A native Pole tries to come to grips with Karol Wojtyla
e-mail questioning my views on the late Pope:
I am reading your commentary on Pope John Paul II with interest. I have always had a great love and admiration for the man, but to a great extent from nationalistic, rather than Christian, impulses (I am a Pole), I will admit.
I won’t go into how electrifying he was to us, on the other side of the Iron Curtain back in ‘79. There was something otherworldly and Christlike about his every word and gesture. He was an embodiment of God’s presence on Earth, and I am not writing these words frivolously. But the world has changed, and Communism seems so quaint today, that’s how utterly it was destroyed.
Still, I take your objections to his openness to Muslims seriously, and I too fear that the West, our own part of humanity, is in danger.
But it might be too tempting and easy, I think, to dismiss him as a cynical politician, or a multiculturalist fool. [LA note: I never said he was cynical.] The man possessed, arguably, the century’s finest mind. [LA note: If true, that is the ultimate indictment of the 20th century.] He was not sentimental. His youth was brutal.
Do you think that there could be a higher logic that guided him? [LA: This reminds me of Bush supporters who insist that no matter what Bush does, how illogical and disastrous it seems, he has a deeply thought out, inconceivably Machiavellian plan in mind.] His love for Poland was sincere and profound; his loathing of abortion, of materialism, of the effects of Western feminism on the Polish society—of the Culture of Death—was deadly serious. I don’t think that he would suffer the possibility of Poland going the way of the Netherlands, culturally and demographically, when her time would come. [LA: Give me a break. Did the old fellow ever ONCE condemn Western feminism? Did he ever ONCE condemn the hideous popular culture of the West? No—he reveled in it, as in his World Youth Day gatherings.]
So would you be open to a possibility that he saw the world, and the dangers it faces, from a whole different perspective? Remember his exhortations against materialism and hedonism. Remember his championing of the traditional family. Remember his World Youth Days, most of which were held in Europe. Remember his battle cry, “Be not afraid!”
I think that this Pope rejected a warlike stance toward Europe’s invaders, as paradoxical as that might seem from a tactical point of view. But was there a higher strategy? And as exasperating it was to hear him validate Islam, that sick, unclean cult, maybe he really believed in the Christian approach as a gesture of brotherly respect, one that in the long run, would allow the two civilizations to coexist peacefully—and separately. But Europe, to be seen as an equal by the virile barbarians, must first get its house in order, because without Christianity, Europe will be either hedonistic of fascist—two nihilistic, unsustainable ideologies, in the long run.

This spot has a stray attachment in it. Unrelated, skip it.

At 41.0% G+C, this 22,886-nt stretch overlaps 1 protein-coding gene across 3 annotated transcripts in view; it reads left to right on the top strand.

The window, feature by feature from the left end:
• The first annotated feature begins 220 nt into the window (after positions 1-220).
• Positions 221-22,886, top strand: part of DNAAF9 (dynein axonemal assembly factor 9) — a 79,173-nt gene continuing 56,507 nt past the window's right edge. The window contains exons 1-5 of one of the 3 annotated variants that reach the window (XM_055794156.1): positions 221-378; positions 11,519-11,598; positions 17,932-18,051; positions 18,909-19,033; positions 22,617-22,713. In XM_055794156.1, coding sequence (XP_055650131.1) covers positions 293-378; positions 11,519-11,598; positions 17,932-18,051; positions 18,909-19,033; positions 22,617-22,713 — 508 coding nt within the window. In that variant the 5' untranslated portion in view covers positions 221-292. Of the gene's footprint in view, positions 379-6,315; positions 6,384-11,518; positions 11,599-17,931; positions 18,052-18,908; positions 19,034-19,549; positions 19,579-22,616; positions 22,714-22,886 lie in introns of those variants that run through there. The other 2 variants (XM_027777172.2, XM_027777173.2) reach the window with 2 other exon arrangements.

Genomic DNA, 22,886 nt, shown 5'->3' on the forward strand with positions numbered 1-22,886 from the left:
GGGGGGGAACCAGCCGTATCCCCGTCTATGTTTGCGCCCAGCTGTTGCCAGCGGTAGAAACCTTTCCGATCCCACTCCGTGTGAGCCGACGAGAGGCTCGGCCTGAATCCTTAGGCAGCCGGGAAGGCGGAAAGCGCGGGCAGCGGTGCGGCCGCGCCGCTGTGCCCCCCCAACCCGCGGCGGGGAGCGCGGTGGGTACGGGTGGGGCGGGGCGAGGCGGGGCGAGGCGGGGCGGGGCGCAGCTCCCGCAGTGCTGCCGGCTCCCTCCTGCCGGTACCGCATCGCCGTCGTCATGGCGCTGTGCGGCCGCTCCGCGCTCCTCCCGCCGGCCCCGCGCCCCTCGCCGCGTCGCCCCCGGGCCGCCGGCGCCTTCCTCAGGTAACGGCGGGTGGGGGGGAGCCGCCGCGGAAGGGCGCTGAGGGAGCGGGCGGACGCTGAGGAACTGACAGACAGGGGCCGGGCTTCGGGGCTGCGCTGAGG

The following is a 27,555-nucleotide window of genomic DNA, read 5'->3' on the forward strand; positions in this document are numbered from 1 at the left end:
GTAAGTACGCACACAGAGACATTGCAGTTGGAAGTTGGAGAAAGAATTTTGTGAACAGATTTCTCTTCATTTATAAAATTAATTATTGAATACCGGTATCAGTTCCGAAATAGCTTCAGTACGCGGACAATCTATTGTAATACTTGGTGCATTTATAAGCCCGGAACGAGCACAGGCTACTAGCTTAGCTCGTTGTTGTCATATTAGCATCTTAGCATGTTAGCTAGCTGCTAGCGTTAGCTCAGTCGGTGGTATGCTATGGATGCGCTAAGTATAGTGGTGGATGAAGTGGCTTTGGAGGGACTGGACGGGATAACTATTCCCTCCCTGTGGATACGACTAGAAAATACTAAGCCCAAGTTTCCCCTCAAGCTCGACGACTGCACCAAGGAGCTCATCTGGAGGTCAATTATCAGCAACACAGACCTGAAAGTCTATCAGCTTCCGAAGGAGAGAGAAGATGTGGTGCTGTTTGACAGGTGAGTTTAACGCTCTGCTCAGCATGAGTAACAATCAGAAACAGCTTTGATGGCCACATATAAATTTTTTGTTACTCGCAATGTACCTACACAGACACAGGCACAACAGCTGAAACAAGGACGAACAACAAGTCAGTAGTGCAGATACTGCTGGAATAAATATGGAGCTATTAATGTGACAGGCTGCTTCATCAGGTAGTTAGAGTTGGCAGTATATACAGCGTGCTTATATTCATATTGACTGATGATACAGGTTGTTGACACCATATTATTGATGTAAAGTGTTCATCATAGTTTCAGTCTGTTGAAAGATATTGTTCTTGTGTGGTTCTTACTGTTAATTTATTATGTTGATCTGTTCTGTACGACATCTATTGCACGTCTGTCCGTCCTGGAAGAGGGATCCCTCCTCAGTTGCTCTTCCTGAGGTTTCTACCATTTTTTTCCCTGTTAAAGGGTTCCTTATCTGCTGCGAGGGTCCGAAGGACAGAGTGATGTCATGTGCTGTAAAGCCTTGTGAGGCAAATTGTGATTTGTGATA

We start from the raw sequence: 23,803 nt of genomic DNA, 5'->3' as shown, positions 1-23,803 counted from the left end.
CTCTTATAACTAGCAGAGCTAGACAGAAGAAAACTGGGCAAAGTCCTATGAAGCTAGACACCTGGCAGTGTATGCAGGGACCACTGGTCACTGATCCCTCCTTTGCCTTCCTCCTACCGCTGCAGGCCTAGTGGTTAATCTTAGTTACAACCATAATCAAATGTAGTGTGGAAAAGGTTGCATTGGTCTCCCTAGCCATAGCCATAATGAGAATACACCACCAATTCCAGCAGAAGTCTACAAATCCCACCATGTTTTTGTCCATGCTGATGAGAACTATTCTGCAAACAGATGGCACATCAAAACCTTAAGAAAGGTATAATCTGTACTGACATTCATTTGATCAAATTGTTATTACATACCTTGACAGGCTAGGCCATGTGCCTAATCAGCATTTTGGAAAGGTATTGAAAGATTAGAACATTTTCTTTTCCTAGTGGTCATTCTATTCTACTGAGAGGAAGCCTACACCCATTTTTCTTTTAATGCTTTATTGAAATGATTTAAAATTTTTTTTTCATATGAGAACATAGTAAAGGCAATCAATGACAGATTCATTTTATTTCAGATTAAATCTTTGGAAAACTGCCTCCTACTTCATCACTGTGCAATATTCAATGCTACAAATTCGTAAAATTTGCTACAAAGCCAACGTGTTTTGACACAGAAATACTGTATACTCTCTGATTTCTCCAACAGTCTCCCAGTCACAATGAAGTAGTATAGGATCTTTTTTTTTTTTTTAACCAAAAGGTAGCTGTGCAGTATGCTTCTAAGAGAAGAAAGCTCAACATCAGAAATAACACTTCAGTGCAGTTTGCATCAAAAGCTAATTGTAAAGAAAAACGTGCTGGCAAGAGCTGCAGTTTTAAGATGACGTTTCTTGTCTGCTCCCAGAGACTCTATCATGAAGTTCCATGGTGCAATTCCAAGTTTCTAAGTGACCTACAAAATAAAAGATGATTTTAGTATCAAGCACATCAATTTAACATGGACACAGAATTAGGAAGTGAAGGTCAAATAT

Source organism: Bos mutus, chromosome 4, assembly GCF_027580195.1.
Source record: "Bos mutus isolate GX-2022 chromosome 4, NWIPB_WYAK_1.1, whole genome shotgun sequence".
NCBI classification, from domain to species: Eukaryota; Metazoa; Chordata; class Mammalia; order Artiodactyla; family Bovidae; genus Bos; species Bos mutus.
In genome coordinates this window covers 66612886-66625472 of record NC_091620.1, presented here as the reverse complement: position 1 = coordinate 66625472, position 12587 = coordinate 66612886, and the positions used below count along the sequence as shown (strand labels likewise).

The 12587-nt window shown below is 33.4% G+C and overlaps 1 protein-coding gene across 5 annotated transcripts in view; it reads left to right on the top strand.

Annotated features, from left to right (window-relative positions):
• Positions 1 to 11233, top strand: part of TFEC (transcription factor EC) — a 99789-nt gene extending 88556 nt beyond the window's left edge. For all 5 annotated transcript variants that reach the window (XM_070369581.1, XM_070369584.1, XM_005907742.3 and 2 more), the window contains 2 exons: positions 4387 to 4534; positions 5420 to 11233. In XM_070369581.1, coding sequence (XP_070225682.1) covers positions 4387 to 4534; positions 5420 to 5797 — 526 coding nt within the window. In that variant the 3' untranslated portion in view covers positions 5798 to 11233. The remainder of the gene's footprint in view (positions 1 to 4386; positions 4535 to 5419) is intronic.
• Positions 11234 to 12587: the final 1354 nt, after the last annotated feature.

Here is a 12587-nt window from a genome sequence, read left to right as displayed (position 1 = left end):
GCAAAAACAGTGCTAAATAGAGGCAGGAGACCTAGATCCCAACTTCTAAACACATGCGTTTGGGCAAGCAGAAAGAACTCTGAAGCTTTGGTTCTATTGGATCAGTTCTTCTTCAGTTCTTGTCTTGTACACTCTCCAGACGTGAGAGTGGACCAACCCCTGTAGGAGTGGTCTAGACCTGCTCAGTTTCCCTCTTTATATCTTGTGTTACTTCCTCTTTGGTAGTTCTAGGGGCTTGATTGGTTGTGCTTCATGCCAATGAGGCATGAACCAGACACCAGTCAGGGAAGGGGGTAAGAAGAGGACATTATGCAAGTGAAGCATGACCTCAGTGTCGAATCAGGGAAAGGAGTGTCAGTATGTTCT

Bottom line: if the West returns to its spiritual fountainhead, then neither Islam nor anything else, will be any match for it, seems to be the essence of the Pope’s message.
This discussion will go on for centuries after we die. And the Vatican thinks in terms of centuries, as the saying goes.
The reader has an interesting angle on things, but toward the end, he is snatching at straws. What he seems to be suggesting is that JPII knew that the Islamic invasion meant the death of Europe, but that he welcomed it anyway, on Christian
principles, because he understood in his inconceivably deep wisdom that, if Europe strengthened its Christian principles (by freely admitting tens of millions of Moslems into its midst), the Islamic invasion, which was validated and legitimized by the Pope’s very message, would in the long run be defeated. I respect the reader, but I think this is a tortured argument.
Posted by Lawrence Auster at April 04, 2005 11:56 PM | Send